An excellent first step is conducting a thorough assessment of each strategy’s infrastructure and solution requirements to function optimally. This includes the current and expected future grid system capacity and the potential influence of new technologies, such as smart grids or advanced energy storage solutions.

Analysing each strategy’s infrastructure needs and specific benefits can inform energy companies’ decisions and help create a comprehensive, future-proof load balancing plan.

Such a plan will likely include one or more of the following load shifting strategies.

Charger attached to an EV.

Strategy #1: Managed EV charging

Summary: The growth of EVs makes managed EV charging a powerful pillar of load shifting. It involves controlling electric vehicles’ charge time and rate via advanced smart charge functionality.

Utilities can incentivise drivers to charge during off-peak hours or when the grid is under stress. This strategy stabilises the grid and extends the lifespan of existing grid infrastructure. Some solutions can be integrated directly into existing solution portfolios, slashing development costs and times.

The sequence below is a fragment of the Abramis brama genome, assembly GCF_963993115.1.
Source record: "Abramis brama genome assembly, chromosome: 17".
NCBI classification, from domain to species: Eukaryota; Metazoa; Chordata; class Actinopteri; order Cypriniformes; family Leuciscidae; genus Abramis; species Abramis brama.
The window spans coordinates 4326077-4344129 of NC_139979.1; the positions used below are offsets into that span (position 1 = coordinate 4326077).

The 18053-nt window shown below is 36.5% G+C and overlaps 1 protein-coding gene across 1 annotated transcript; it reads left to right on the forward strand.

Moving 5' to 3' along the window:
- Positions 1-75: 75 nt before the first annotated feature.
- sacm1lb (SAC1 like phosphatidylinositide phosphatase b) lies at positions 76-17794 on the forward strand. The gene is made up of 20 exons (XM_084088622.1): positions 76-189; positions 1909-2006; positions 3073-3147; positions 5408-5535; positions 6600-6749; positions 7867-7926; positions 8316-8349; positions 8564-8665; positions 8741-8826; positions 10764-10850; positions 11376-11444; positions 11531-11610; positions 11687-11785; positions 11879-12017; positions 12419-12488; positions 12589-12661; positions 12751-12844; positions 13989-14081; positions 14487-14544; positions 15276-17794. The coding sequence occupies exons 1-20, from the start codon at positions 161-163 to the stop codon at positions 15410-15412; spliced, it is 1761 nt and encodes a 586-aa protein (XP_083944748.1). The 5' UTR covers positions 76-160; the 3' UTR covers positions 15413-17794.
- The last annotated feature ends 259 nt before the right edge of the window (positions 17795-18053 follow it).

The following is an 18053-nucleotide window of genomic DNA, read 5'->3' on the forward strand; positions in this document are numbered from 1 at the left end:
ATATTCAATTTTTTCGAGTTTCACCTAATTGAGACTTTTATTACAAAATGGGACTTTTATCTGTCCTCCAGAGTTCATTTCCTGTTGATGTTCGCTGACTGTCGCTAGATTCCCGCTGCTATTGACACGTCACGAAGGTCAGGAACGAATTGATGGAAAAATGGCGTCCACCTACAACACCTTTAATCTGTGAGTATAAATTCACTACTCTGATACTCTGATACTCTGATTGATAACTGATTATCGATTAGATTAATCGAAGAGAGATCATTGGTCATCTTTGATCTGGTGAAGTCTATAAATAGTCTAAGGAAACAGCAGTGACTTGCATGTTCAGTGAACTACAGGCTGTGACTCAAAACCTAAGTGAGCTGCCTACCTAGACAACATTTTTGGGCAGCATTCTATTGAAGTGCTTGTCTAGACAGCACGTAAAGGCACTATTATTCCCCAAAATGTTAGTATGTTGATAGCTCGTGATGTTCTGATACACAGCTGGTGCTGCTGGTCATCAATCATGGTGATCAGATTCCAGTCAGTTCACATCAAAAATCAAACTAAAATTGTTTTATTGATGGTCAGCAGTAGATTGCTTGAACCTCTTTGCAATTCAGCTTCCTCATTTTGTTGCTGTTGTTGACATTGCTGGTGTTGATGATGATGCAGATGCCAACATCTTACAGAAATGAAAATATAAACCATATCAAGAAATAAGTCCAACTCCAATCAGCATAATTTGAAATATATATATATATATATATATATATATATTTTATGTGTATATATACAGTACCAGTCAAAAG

Benefits: Reduced peak load stress, increased grid resilience, plug-and-play load shifting, and turning EVs from a load shifting challenge into an asset.

Infrastructure needs: Advanced smart charging capability and a central management system to remotely control charging based on grid demands.

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Strategy #2: Demand response programs

Summary: Most load shifting strategies revolve around incentivising energy users to move consumption times. This often involves demand response programs (DRP) providing financial incentives for such actions. These programs will usually rely on communication with smart meters and other sensors to quickly adjust consumption patterns across residential and commercial properties, effectively decreasing the overall demand on the grid.

Benefits: Reduced power consumption during peak periods, shifting energy usage to off-peak times to stabilise the grid, and increased customer attraction and retention.

Infrastructure Needs: Sensors like smart meters, IoT devices, and energy management systems that can respond to utility signals to monitor, adjust, and move consumption.

Wind turbines reflected in solar panels in a microgrid.

Strategy #3: Distributed energy resource management systems (DERMS)